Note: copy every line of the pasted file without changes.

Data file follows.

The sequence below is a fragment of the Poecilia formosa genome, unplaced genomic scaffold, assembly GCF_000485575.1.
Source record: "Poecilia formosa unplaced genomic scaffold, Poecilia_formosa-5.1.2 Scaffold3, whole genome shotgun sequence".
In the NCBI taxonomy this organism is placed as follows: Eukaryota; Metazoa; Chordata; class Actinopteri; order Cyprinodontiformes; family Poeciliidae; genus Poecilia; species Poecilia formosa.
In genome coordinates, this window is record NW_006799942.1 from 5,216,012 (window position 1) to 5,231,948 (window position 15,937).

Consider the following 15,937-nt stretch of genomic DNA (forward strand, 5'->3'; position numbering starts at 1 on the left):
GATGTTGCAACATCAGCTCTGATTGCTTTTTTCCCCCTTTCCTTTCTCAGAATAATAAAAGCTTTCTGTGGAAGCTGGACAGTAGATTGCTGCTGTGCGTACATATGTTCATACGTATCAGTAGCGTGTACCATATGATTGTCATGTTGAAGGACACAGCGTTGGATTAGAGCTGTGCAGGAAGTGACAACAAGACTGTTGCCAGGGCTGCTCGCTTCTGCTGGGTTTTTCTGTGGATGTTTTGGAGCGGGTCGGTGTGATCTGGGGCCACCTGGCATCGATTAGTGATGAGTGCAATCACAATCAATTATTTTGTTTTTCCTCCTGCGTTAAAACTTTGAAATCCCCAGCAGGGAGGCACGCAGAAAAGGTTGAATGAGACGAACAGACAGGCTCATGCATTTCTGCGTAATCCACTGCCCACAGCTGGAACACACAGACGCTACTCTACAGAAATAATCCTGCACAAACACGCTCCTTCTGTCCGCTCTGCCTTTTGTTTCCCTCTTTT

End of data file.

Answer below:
The sequence below is a fragment of the Poecilia formosa genome, unplaced genomic scaffold, assembly GCF_000485575.1.
Source record: "Poecilia formosa unplaced genomic scaffold, Poecilia_formosa-5.1.2 Scaffold3, whole genome shotgun sequence".
In the NCBI taxonomy this organism is placed as follows: Eukaryota; Metazoa; Chordata; class Actinopteri; order Cyprinodontiformes; family Poeciliidae; genus Poecilia; species Poecilia formosa.
In genome coordinates, this window is record NW_006799942.1 from 5,216,012 (window position 1) to 5,231,948 (window position 15,937).

Consider the following 15,937-nt stretch of genomic DNA (forward strand, 5'->3'; position numbering starts at 1 on the left):
GATGTTGCAACATCAGCTCTGATTGCTTTTTTCCCCCTTTCCTTTCTCAGAATAATAAAAGCTTTCTGTGGAAGCTGGACAGTAGATTGCTGCTGTGCGTACATATGTTCATACGTATCAGTAGCGTGTACCATATGATTGTCATGTTGAAGGACACAGCGTTGGATTAGAGCTGTGCAGGAAGTGACAACAAGACTGTTGCCAGGGCTGCTCGCTTCTGCTGGGTTTTTCTGTGGATGTTTTGGAGCGGGTCGGTGTGATCTGGGGCCACCTGGCATCGATTAGTGATGAGTGCAATCACAATCAATTATTTTGTTTTTCCTCCTGCGTTAAAACTTTGAAATCCCCAGCAGGGAGGCACGCAGAAAAGGTTGAATGAGACGAACAGACAGGCTCATGCATTTCTGCGTAATCCACTGCCCACAGCTGGAACACACAGACGCTACTCTACAGAAATAATCCTGCACAAACACGCTCCTTCTGTCCGCTCTGCCTTTTGTTTCCCTCTTTT